Gas Turbine Engines Usage, Turbines Naval Use, Turbines Commercial Use

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Gas Turbine Engine Usage is predominantly on ships, locomotives, helicopters, and in tanks.

A number of experiments have been conducted with gas turbine powered vehicles, automobiles and such.

A gas turbine engine extracts energy from a flow of hot gas produced by combustion of gas or fuel oil in a stream of compressed air.
This machine has a single-stage centrifugal compressor and turbine, a recuperator, and foil bearings
This machine has a single-stage centrifugal compressor and turbine, a recuperator, and foil bearings.
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It has an upstream air compressor (radial or axial flow) mechanically coupled to a downstream turbine and a combustion chamber in between. "Gas turbine" may also refer to just the turbine element.

Energy is released when compressed air is mixed with fuel and ignited in the combustor. The resulting gases are directed over the turbine's blades, spinning the turbine, and mechanically powering the compressor.

Finally, the gases are passed through a nozzle, generating additional thrust by accelerating the hot exhaust gases by expansion back to atmospheric pressure.

Energy is extracted in the form of shaft power, compressed air and thrust, in any combination, and used to power aircraft, trains, ships, electrical generators, and even tanks.

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Gas Turbine Automobiles

The Gas Turbine Automobiles started in 1950. Designer F.R. Bell and Chief Engineer Maurice Wilks from British car manufacturers Rover unveiled the first car powered with a gas turbine engine. The two-seater JET1 had the gas turbine engine positioned behind the seats, air intake grilles on either side of the car, and exhaust outlets on the top of the tail.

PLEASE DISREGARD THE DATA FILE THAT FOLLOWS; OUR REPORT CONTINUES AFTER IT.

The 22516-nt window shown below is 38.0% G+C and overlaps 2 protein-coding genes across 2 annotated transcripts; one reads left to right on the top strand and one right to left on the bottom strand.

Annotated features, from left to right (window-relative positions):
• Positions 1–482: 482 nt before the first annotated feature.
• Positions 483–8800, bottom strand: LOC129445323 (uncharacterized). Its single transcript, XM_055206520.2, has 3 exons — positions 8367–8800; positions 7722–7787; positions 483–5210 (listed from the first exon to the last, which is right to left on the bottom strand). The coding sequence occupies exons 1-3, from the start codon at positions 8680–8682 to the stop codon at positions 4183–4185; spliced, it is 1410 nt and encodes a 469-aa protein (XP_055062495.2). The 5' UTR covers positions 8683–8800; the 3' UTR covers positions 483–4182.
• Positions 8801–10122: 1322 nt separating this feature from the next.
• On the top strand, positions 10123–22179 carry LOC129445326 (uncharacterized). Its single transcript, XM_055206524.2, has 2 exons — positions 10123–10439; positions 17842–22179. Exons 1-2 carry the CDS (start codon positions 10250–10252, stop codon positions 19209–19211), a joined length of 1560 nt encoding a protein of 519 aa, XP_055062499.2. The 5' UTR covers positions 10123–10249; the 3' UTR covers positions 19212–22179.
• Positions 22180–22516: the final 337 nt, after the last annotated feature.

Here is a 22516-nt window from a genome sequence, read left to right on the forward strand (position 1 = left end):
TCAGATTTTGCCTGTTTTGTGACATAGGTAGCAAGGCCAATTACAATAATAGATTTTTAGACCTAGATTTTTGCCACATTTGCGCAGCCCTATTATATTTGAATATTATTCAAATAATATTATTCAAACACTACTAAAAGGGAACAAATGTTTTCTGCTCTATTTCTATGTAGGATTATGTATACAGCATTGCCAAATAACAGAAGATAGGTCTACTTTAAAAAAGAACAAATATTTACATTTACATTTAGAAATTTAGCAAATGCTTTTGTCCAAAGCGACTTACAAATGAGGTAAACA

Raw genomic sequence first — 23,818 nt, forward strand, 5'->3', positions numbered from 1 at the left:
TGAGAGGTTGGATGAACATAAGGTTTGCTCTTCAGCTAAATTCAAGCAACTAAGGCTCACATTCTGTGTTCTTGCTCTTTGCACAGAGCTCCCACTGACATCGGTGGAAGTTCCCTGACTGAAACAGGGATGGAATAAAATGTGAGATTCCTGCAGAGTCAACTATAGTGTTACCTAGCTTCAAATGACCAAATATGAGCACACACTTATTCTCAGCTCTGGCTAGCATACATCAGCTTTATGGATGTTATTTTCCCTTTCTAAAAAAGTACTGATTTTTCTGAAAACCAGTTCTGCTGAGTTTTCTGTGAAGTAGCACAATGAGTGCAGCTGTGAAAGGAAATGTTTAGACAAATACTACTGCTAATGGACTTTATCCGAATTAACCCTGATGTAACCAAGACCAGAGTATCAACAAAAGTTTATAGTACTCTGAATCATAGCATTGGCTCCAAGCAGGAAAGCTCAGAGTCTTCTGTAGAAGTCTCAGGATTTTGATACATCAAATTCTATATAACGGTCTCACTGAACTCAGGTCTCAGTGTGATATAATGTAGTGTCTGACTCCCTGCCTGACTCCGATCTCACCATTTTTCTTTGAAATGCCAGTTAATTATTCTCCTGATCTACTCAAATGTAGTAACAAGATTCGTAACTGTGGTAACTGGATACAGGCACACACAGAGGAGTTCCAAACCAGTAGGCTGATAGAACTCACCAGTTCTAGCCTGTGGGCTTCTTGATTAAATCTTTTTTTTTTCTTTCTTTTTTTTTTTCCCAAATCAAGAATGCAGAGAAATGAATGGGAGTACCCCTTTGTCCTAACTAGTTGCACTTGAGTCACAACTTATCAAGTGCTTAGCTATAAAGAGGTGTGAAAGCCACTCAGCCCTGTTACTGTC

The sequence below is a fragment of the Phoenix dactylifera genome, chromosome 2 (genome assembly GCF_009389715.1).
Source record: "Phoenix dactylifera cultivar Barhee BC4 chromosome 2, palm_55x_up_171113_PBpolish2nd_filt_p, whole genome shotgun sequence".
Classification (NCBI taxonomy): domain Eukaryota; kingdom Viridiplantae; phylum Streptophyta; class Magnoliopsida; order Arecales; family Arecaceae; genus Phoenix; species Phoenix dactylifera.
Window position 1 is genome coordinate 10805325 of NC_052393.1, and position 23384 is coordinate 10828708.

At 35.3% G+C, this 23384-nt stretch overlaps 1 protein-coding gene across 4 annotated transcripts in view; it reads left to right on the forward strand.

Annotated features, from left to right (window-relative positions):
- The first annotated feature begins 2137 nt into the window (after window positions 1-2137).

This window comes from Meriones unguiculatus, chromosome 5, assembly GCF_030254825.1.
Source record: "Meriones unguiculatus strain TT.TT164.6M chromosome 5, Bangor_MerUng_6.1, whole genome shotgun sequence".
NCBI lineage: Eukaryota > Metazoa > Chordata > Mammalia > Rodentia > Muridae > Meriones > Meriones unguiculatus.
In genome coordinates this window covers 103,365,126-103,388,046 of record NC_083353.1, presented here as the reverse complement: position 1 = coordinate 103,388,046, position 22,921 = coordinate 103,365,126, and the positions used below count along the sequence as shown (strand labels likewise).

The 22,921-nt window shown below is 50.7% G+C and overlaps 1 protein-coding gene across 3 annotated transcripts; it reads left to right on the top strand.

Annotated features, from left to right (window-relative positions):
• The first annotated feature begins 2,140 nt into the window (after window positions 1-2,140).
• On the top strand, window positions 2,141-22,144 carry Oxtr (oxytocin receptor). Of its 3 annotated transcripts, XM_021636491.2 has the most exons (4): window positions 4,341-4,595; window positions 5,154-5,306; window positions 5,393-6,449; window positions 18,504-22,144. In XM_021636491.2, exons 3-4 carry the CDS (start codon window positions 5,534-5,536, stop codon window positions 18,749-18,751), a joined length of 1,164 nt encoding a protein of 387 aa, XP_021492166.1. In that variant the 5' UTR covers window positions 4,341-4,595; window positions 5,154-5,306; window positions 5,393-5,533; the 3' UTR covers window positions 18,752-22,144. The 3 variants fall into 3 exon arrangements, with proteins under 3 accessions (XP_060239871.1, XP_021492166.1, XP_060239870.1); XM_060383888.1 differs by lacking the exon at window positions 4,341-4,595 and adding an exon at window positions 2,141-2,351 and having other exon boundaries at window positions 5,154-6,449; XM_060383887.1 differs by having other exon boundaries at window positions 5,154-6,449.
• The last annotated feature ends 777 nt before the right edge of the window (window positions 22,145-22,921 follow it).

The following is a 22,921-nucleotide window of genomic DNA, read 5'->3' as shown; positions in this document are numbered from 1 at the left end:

During tests, the car reached top speeds of 140 km/h, at a turbine speed of 50,000 rpm. The car ran on petrol, paraffin or diesel oil, but fuel consumption problems proved insurmountable for a production car.
Rover JET1
Rover JET1.

It is currently on display at the London Science Museum. Rover and the BRM Formula One team joined forces to produce a gas turbine powered coupe, which entered the 1963 24 Hours of Le Mans, driven by Graham Hill and Richie Ginther. It averaged 107.8 mph (173 km/h) and had a top speed of 142 mph (229 km/h).

In 1967, the revolutionary STP Oil Treatment Special four-wheel drive turbine-powered special fielded by racing and entrepreneurial legend Andy Granatelli and driven by Parnelli Jones nearly won the Indianapolis 500; the STP Pratt & Whitney powered turbine car was almost a lap ahead of the second place car when a gearbox bearing failed just three laps from the finish line. In 1971 Lotus principal Colin Chapman introduced the Lotus 56B F1 car, powered by a Pratt & Whitney gas turbine. Chapman had a reputation of building radical championship-winning cars, but had to abandon the project because there were too many problems with turbo lag.

The fictional Batmobile is often said to be powered by a gas turbine engine or a jet engine. In fact, in 1989s filmed Batman, the production department built a working turbine vehicle for the Batmobile prop. Its fuel capacity, however, was reportedly only enough for 15 seconds of use at a time.

American car manufacturer Chrysler demonstrated several prototype gas turbine-powered automobiles from the early 1950s through the early 1980s.

Chrysler built fifty Chrysler Turbine Cars in 1963 and conducted the only consumer trial of gas turbine-powered cars.

In 1993 General Motors introduced the first commercial gas turbine powered hybrid vehicle—as a limited production run of the EV-1 series hybrid.
The STP Oil Treatment Special
The STP Oil Treatment Special on display at the Indianapolis Motor Speedway Hall of Fame Museum, with the Pratt & Whitney gas turbine shown.

A Williams International 40 kW turbine drove an alternator which powered the battery-electric powertrain. The turbine design included a recuperator.

The arrival of the Capstone Microturbine has led to several hybrid bus designs from US and New Zealand manufacturers, starting with HEV-1 by AVS of Chattanooga, Tennessee in 1999, and closely followed by Ebus and ISE Research in California, and Designline in New Zealand. AVS turbine hybrids were plagued with reliability and quality control problems, resulting in liquidation of AVS in 2003. Today, the most successful design by Designline is now operated in 5 cities in 6 countries, with over 30 buses in operation worldwide.